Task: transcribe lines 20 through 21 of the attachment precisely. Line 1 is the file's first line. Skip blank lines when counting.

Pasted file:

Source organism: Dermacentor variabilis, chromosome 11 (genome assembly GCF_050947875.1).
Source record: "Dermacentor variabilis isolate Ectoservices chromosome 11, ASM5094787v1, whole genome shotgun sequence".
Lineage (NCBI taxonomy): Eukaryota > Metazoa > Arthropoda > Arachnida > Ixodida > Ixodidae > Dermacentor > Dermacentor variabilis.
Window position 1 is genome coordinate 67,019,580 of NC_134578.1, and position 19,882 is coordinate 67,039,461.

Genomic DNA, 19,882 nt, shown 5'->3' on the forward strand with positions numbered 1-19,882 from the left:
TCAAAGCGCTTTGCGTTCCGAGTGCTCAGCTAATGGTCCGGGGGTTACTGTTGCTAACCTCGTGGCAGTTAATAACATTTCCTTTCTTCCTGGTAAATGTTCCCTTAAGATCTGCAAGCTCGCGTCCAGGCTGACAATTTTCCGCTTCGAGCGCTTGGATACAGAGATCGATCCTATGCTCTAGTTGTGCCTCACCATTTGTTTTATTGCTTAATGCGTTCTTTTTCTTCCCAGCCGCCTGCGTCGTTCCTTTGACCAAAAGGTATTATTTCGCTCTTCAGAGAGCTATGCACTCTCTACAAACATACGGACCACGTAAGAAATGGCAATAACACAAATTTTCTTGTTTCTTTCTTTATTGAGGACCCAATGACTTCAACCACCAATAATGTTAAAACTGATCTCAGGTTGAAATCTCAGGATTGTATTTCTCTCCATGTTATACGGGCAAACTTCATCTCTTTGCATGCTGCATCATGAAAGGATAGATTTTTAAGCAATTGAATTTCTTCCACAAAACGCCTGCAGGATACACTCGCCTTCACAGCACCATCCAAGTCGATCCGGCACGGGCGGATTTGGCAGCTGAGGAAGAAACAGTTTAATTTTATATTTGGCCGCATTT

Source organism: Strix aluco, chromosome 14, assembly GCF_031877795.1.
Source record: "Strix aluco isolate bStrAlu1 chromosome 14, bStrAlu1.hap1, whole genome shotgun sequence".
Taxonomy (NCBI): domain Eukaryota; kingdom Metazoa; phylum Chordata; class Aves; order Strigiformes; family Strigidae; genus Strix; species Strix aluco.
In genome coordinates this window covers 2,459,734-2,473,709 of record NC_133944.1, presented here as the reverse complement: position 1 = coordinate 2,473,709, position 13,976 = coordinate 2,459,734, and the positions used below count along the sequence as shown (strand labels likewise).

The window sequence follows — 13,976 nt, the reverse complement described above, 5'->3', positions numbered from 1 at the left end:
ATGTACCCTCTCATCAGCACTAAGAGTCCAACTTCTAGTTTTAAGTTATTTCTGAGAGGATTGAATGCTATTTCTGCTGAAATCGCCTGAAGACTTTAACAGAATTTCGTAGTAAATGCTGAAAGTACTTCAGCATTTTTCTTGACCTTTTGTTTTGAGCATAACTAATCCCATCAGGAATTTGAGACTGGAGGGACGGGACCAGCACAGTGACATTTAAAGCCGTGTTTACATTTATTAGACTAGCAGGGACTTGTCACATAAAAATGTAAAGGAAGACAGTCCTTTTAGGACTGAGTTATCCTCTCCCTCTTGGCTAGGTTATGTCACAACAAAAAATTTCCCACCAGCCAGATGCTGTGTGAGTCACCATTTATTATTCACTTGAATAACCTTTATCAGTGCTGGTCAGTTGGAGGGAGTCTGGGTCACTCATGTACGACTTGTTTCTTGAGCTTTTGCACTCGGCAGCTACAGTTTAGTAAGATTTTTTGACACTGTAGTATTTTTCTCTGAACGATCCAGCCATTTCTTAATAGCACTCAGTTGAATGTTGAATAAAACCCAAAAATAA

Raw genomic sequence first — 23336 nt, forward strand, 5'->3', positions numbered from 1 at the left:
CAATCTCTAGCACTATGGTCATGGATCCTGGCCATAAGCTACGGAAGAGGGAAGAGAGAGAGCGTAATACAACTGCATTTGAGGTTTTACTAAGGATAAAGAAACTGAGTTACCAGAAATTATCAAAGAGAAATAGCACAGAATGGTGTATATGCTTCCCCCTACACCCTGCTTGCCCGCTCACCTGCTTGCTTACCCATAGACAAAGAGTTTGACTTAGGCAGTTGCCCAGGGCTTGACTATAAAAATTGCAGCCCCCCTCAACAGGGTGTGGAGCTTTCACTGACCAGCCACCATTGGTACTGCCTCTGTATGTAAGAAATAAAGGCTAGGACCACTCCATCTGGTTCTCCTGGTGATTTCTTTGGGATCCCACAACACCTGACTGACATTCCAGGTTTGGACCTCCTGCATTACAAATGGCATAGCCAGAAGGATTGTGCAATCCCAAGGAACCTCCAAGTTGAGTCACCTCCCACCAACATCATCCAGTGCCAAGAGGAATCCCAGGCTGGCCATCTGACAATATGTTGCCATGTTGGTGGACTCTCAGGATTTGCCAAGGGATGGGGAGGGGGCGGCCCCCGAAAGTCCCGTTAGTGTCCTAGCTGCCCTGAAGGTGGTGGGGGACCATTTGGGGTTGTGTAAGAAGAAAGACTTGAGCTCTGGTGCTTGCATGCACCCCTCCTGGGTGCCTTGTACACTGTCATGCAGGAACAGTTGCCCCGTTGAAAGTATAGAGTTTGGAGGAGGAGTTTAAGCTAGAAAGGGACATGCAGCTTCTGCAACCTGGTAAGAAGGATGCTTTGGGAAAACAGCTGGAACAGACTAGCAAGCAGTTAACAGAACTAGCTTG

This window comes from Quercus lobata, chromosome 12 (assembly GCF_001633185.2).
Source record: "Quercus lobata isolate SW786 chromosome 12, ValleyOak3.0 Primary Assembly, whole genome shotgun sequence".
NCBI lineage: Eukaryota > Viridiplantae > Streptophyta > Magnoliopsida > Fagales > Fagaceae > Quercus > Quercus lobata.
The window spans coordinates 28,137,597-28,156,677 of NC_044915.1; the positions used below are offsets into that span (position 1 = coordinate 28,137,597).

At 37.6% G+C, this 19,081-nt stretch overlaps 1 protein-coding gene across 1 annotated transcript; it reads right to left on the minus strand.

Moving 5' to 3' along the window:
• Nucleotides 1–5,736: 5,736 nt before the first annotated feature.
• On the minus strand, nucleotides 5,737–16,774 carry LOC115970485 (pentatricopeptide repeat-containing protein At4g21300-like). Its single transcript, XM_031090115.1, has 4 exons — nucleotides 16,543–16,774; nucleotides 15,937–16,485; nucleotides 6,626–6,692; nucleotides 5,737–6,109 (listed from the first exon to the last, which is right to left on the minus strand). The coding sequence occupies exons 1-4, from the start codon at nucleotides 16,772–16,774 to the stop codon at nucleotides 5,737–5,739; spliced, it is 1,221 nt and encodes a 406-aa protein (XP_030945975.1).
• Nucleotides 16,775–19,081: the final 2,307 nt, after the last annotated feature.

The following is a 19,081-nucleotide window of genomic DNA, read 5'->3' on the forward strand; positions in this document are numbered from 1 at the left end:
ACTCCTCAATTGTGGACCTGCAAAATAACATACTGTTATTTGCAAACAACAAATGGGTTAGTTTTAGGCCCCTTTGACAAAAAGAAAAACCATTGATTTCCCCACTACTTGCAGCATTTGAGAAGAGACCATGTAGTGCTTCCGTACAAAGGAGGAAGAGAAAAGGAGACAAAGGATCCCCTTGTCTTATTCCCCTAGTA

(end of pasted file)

Moving 5' to 3' along the window:
• Nucleotides 1–5,736: 5,736 nt before the first annotated feature.